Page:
13. 13. CONTENTSxii6.4 Shallow promises 123Example(s) 123 ■ What to do about it? 125 ■ Summary 1266.5 Lowered expectations 127Example 127 ■ What to do about it? 128 ■ Summary 1296.6 Platform prejudice 129Example 129 ■ What to do about it? 130 ■ Summary 1326.7 Conditional tests 133Example 133 ■ What to do about it? 134 ■ Summary 1356.8 Summary 135PART 3 DIVERSIONS...................................................1377 Testable design 1397.1 What’s testable design? 140Modular design 140 ■ SOLID design principles 141Modular design in context 143 ■ Test-driving towardmodular design 1437.2 Testability issues 143Can’t instantiate a class 144 ■ Can’t invoke a method 144Can’t observe the outcome 145 ■ Can’t substitute acollaborator 145 ■ Can’t override a method 1457.3 Guidelines for testable design 146Avoid complex private methods 146 ■ Avoid final methods 147Avoid static methods 148 ■ Use new with care 148 ■ Avoidlogic in constructors 149 ■ Avoid the Singleton 150 ■ Favorcomposition over inheritance 151 ■ Wrap external libraries 152Avoid service lookups 1527.4 Summary 1548 Writing tests in other JVM languages 1568.1 The premise of mixing JVM languages 157General benefits 157 ■ Writing tests 1598.2 Writing unit tests with Groovy 160Simplified setup for tests 161 ■ Groovier JUnit 4 tests 163Download from Wow! eBook <>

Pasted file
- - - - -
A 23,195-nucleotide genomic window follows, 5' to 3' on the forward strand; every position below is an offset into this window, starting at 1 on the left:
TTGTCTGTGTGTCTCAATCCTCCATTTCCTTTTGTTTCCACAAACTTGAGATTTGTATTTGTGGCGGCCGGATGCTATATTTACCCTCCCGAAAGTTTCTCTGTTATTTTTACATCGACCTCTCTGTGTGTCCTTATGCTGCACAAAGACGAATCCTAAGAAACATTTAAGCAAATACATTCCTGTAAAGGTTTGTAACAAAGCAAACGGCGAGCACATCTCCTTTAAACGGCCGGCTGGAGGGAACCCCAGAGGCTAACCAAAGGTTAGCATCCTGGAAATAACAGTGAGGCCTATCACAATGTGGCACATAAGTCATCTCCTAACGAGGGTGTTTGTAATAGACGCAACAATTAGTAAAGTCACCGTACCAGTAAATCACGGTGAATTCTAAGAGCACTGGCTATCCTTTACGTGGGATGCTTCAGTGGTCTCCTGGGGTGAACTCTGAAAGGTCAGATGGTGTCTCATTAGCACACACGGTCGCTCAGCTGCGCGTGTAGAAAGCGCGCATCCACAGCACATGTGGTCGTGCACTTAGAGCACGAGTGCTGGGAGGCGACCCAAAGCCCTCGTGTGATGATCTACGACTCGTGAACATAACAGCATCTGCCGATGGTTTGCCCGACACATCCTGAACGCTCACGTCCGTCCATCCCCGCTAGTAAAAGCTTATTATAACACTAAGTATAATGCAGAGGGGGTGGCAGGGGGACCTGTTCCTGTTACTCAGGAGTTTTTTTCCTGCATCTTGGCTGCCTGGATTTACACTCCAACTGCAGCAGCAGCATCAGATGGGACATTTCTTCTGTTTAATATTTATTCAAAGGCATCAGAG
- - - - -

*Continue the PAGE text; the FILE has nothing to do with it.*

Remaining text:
14. 14. CONTENTS xiii8.3 Expressive power with BDD tools 163Groovy specs with easyb 164 ■ Spock Framework: steroids forwriting more expressive tests 165 ■ Spock Framework’s test doublesare on steroids, too 1678.4 Summary 1689 Speeding up test execution 1709.1 Looking for a speed-up 171The need for speed 171 ■ Approaching the situation 172Profiling a build 172 ■ Profiling tests 1759.2 Speeding up test code 178Don’t sleep unless you’re tired 178 ■ Beware the bloated baseclass 179 ■ Watch out for redundant setup and teardown 181Be picky about who you invite to your test 182 ■ Stay local, stayfast 183 ■ Resist the temptation to hit the database 184There’s no slower I/O than file I/O 1869.3 Speeding up the build 187Faster I/O with a RAM disk 188 ■ Parallelizing the build 189Offload to a higher-powered CPU 194 ■ Distribute the build 1969.4 Summary 200appendix A JUnit primer 202appendix B Extending JUnit 209index 217Download from Wow! eBook <>